The God-man Jesus Christ was born into a world of troubled tongues.  His speech was according to His nature, full of “grace and truth” (John 1:14).  He spoke only truth, but His speech was also always characterized by grace.  He who knew no sin and never sinned had a perfect tongue.  The religious leaders once sent men to arrest Jesus.  When they returned without Him, the leaders asked why.  Their response, “Never has a man spoke the way this man speaks” (John 7:46).  Never indeed!  The extent of man’s tongue troubles was dramatically demonstrated at the cross.  Jesus, the creator of all things, had come into the world to save (1 Timothy 1:15).  He purposed to go to that cross for lost sinners like you and me.  Though He had done nothing wrong, He was falsely accused and tried and convicted.  Then the multitudes cried out for His crucifixion!  As He hung on the cross, He was mocked and insulted—by the leaders, the soldiers, those passing by, and even by the two thieves who were crucified with Him (until one experienced a change of heart).  As they hurled insults, He spoke contrary words, saying, “Father, forgive them; for they do not know what they are doing” (Luke 23:34).  How contrary was Jesus to the ways of men!  How glorious is the measure of His grace!  Against the backdrop of such a cacophony of misery and hate, His words from the cross stand as the most melodious ever uttered.  His death on the cross is of sin “the double-cure,” cleansing from its “guilt and power”.  In Him alone, by faith in Him alone, do we find both forgiveness of sins and His power to be changed.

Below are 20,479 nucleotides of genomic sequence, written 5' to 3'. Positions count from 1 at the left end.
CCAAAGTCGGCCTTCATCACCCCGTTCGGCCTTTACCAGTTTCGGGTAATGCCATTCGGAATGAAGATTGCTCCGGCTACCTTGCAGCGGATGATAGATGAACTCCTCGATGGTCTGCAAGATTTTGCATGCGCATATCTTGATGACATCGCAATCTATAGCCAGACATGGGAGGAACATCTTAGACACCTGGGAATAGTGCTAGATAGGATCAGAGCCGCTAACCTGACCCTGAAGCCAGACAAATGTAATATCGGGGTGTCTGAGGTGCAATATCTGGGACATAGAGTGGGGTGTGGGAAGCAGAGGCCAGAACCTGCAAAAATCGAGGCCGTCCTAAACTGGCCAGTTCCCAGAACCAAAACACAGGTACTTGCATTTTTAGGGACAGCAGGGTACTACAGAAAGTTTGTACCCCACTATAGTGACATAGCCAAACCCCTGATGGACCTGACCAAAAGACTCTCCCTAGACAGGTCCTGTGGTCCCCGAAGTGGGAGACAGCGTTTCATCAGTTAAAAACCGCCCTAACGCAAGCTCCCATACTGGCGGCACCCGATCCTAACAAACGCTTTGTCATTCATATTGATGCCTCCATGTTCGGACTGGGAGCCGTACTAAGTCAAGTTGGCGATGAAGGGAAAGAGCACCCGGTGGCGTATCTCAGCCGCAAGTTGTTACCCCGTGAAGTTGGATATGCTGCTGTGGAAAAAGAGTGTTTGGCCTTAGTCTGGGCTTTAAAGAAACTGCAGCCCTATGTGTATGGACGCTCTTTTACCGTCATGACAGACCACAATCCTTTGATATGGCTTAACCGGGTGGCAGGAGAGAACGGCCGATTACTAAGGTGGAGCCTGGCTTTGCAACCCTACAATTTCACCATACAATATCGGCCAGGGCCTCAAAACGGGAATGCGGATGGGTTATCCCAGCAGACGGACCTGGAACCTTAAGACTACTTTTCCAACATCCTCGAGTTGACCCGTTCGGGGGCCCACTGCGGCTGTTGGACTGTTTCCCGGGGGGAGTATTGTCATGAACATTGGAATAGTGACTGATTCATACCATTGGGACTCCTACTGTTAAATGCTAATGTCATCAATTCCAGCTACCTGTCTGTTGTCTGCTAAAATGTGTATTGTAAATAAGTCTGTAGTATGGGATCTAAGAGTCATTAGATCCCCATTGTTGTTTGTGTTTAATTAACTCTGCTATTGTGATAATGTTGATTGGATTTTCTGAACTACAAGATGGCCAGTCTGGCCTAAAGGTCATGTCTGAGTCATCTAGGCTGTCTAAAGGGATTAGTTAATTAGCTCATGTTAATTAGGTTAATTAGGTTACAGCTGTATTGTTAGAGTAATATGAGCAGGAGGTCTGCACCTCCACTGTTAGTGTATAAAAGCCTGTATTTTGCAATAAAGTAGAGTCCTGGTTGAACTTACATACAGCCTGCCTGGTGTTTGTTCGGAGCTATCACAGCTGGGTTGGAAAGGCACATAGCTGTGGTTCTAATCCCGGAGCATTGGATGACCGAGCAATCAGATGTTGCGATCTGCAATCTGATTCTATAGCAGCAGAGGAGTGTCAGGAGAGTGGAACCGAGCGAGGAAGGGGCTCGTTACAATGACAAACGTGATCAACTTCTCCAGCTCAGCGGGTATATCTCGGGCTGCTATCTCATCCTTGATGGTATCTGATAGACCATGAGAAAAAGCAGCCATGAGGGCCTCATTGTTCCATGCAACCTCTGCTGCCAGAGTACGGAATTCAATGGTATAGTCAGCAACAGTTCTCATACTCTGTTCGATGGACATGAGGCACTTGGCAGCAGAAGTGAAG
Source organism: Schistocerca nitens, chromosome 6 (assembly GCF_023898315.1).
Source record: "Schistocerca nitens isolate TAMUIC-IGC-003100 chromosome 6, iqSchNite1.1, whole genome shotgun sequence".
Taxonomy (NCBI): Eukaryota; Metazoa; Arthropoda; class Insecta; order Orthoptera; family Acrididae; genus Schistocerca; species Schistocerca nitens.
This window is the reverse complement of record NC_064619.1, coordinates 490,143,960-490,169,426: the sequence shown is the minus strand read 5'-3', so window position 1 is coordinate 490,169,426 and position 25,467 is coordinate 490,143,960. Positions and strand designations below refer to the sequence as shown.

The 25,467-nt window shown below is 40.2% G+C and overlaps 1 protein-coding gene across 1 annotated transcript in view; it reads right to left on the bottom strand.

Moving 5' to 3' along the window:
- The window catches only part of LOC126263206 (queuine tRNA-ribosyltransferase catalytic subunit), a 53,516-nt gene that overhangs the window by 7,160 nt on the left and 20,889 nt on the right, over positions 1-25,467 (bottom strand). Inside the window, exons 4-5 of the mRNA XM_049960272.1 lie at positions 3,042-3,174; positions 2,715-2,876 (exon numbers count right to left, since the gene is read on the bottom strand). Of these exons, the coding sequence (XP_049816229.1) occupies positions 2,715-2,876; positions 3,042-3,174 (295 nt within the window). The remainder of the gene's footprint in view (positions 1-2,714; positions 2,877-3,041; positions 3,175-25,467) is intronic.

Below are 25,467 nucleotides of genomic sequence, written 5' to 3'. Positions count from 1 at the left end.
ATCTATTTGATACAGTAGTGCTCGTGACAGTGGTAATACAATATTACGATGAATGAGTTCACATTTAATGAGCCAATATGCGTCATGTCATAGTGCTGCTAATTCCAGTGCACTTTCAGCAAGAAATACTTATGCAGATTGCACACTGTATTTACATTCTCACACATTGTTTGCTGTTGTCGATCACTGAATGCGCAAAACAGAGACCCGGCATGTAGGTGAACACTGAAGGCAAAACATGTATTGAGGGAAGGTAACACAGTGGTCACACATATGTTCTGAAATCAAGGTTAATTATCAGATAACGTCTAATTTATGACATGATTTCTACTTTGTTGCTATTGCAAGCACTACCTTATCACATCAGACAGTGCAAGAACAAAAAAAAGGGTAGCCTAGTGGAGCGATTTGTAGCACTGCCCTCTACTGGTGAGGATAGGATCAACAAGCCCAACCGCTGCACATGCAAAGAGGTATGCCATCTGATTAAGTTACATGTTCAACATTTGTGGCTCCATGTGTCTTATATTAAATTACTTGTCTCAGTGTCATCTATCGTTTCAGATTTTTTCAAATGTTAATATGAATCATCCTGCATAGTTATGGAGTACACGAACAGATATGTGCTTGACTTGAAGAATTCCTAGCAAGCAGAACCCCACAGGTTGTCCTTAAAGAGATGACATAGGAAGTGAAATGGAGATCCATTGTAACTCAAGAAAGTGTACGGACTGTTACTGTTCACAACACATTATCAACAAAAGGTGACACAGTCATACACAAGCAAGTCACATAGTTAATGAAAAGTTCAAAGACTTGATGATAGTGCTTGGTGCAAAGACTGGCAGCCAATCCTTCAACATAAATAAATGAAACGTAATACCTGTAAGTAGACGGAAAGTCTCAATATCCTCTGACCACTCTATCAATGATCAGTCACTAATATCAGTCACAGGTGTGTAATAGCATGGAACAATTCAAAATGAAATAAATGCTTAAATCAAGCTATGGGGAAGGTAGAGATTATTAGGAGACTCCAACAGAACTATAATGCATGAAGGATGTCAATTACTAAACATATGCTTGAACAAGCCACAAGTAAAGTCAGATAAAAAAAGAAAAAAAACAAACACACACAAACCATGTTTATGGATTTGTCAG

The Apostle Peter would later write of how we, as believers, need to follow Jesus’ example, saying, “For you have been called for this purpose, since Christ also suffered for you, leaving you an example to follow in His steps, who committed no sin, nor was any deceit found in His mouth; and while being reviled, He did not revile in return; while suffering, He uttered no threats, but kept entrusting Himself to Him who judges righteously” (1 Peter 2:21-23).  Peter then went on to say this: “To sum up, all of you be harmonious, sympathetic, brotherly, kindhearted, and humble in spirit; not returning evil for evil or insult for insult, but giving a blessing instead. For the one who desires life, to love and see good days, must keep his tongue from evil and his lips from speaking deceit.” (1 Peter 3:8-10).